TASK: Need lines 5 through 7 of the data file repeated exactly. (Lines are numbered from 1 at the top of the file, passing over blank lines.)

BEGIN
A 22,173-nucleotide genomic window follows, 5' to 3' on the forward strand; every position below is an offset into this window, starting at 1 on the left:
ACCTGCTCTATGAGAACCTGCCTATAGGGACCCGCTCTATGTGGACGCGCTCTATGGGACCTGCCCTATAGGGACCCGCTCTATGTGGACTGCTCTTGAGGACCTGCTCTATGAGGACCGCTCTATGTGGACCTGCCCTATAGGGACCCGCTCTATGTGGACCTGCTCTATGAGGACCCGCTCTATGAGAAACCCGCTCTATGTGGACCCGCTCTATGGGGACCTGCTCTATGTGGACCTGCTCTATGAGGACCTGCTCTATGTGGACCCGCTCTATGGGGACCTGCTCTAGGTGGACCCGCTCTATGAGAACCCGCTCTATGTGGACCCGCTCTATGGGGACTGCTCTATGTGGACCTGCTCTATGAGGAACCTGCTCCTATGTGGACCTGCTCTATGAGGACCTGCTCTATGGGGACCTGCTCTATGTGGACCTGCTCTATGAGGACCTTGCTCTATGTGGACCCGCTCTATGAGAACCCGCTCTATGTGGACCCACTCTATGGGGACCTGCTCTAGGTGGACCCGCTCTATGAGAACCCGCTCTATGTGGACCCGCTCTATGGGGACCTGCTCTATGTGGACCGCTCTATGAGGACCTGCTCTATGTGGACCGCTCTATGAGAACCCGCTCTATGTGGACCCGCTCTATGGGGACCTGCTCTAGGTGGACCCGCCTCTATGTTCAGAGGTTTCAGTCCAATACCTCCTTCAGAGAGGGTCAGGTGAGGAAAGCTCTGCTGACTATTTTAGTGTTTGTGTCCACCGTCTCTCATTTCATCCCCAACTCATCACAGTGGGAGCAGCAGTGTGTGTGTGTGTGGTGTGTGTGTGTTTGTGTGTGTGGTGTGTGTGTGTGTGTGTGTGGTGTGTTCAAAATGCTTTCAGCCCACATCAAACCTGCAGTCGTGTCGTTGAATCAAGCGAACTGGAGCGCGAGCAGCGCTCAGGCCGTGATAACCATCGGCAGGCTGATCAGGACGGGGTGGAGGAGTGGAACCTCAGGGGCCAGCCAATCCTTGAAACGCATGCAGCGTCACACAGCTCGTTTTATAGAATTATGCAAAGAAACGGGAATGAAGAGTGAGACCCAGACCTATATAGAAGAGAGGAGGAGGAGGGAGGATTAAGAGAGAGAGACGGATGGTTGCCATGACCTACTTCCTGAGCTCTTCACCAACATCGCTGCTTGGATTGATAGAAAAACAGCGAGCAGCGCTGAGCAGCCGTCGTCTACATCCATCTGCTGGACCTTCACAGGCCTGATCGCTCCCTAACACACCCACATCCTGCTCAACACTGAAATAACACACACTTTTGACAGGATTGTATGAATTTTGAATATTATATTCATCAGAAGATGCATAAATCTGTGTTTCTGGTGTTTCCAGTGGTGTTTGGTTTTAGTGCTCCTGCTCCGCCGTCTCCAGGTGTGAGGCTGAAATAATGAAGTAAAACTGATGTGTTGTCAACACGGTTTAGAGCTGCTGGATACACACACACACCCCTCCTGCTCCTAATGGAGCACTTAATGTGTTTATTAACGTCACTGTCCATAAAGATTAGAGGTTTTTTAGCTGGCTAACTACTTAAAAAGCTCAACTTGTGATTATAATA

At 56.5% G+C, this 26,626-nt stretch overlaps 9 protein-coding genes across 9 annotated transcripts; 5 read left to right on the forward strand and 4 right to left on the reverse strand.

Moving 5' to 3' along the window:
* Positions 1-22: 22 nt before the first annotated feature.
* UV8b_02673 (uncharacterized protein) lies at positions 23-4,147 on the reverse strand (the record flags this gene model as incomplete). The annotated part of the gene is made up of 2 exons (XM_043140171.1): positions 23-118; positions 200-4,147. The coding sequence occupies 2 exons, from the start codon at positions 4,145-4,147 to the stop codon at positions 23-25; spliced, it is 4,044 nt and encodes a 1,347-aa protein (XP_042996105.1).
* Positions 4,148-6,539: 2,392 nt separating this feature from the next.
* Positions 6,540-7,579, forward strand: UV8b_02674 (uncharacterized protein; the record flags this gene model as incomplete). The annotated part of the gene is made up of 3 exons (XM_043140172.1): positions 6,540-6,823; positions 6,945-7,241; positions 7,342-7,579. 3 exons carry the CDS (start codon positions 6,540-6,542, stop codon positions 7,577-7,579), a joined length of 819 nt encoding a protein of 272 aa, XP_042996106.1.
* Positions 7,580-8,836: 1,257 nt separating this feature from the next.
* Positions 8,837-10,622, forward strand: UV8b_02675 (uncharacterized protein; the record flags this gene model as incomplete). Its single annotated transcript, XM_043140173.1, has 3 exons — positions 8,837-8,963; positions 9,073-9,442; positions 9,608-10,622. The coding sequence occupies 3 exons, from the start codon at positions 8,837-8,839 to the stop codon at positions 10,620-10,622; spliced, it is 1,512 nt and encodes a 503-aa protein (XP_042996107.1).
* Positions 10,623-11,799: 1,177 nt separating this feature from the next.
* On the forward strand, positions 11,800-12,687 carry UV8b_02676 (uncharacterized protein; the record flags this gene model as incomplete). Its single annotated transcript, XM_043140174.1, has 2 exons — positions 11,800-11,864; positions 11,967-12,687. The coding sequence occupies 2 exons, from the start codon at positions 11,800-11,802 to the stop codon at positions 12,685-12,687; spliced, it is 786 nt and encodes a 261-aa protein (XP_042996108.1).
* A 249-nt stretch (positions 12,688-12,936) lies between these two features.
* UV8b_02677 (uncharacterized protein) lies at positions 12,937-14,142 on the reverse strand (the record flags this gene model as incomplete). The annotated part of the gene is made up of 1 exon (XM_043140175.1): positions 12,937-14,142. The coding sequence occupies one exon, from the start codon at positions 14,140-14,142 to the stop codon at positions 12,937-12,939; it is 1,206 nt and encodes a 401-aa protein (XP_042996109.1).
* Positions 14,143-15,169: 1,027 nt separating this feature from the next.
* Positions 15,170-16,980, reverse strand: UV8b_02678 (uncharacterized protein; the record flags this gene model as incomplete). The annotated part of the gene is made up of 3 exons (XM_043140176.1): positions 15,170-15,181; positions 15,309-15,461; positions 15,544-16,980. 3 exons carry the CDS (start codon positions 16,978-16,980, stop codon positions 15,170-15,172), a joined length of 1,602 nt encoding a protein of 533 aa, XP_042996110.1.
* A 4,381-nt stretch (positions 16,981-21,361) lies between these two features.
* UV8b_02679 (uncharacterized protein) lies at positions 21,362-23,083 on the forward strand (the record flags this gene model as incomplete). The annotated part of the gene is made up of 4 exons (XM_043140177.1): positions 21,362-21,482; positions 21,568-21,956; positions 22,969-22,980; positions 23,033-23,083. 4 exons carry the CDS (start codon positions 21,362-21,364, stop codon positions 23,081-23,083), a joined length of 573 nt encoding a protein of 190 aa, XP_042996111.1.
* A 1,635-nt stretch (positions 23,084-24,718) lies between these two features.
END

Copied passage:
* Positions 1-22: 22 nt before the first annotated feature.
* UV8b_02673 (uncharacterized protein) lies at positions 23-4,147 on the reverse strand (the record flags this gene model as incomplete). The annotated part of the gene is made up of 2 exons (XM_043140171.1): positions 23-118; positions 200-4,147. The coding sequence occupies 2 exons, from the start codon at positions 4,145-4,147 to the stop codon at positions 23-25; spliced, it is 4,044 nt and encodes a 1,347-aa protein (XP_042996105.1).
* Positions 4,148-6,539: 2,392 nt separating this feature from the next.